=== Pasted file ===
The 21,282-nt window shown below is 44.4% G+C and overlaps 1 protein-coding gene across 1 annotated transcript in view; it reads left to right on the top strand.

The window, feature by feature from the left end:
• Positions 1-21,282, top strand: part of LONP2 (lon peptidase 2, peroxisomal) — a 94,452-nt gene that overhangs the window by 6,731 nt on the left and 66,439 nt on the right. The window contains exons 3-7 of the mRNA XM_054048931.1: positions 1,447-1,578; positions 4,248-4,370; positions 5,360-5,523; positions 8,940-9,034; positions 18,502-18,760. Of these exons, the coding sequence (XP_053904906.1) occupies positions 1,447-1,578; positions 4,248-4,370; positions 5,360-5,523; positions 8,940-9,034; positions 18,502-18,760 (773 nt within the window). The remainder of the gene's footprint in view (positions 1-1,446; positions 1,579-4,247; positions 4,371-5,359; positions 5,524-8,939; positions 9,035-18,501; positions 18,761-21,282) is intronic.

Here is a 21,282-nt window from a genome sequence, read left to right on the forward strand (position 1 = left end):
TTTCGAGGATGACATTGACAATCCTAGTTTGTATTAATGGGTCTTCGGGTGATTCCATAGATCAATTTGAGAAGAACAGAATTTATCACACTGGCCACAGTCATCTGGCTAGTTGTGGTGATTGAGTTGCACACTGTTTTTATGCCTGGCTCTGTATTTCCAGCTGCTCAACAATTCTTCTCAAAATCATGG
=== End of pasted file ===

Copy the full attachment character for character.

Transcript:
The 21,282-nt window shown below is 44.4% G+C and overlaps 1 protein-coding gene across 1 annotated transcript in view; it reads left to right on the top strand.

The window, feature by feature from the left end:
• Positions 1-21,282, top strand: part of LONP2 (lon peptidase 2, peroxisomal) — a 94,452-nt gene that overhangs the window by 6,731 nt on the left and 66,439 nt on the right. The window contains exons 3-7 of the mRNA XM_054048931.1: positions 1,447-1,578; positions 4,248-4,370; positions 5,360-5,523; positions 8,940-9,034; positions 18,502-18,760. Of these exons, the coding sequence (XP_053904906.1) occupies positions 1,447-1,578; positions 4,248-4,370; positions 5,360-5,523; positions 8,940-9,034; positions 18,502-18,760 (773 nt within the window). The remainder of the gene's footprint in view (positions 1-1,446; positions 1,579-4,247; positions 4,371-5,359; positions 5,524-8,939; positions 9,035-18,501; positions 18,761-21,282) is intronic.

Here is a 21,282-nt window from a genome sequence, read left to right on the forward strand (position 1 = left end):
TTTCGAGGATGACATTGACAATCCTAGTTTGTATTAATGGGTCTTCGGGTGATTCCATAGATCAATTTGAGAAGAACAGAATTTATCACACTGGCCACAGTCATCTGGCTAGTTGTGGTGATTGAGTTGCACACTGTTTTTATGCCTGGCTCTGTATTTCCAGCTGCTCAACAATTCTTCTCAAAATCATGG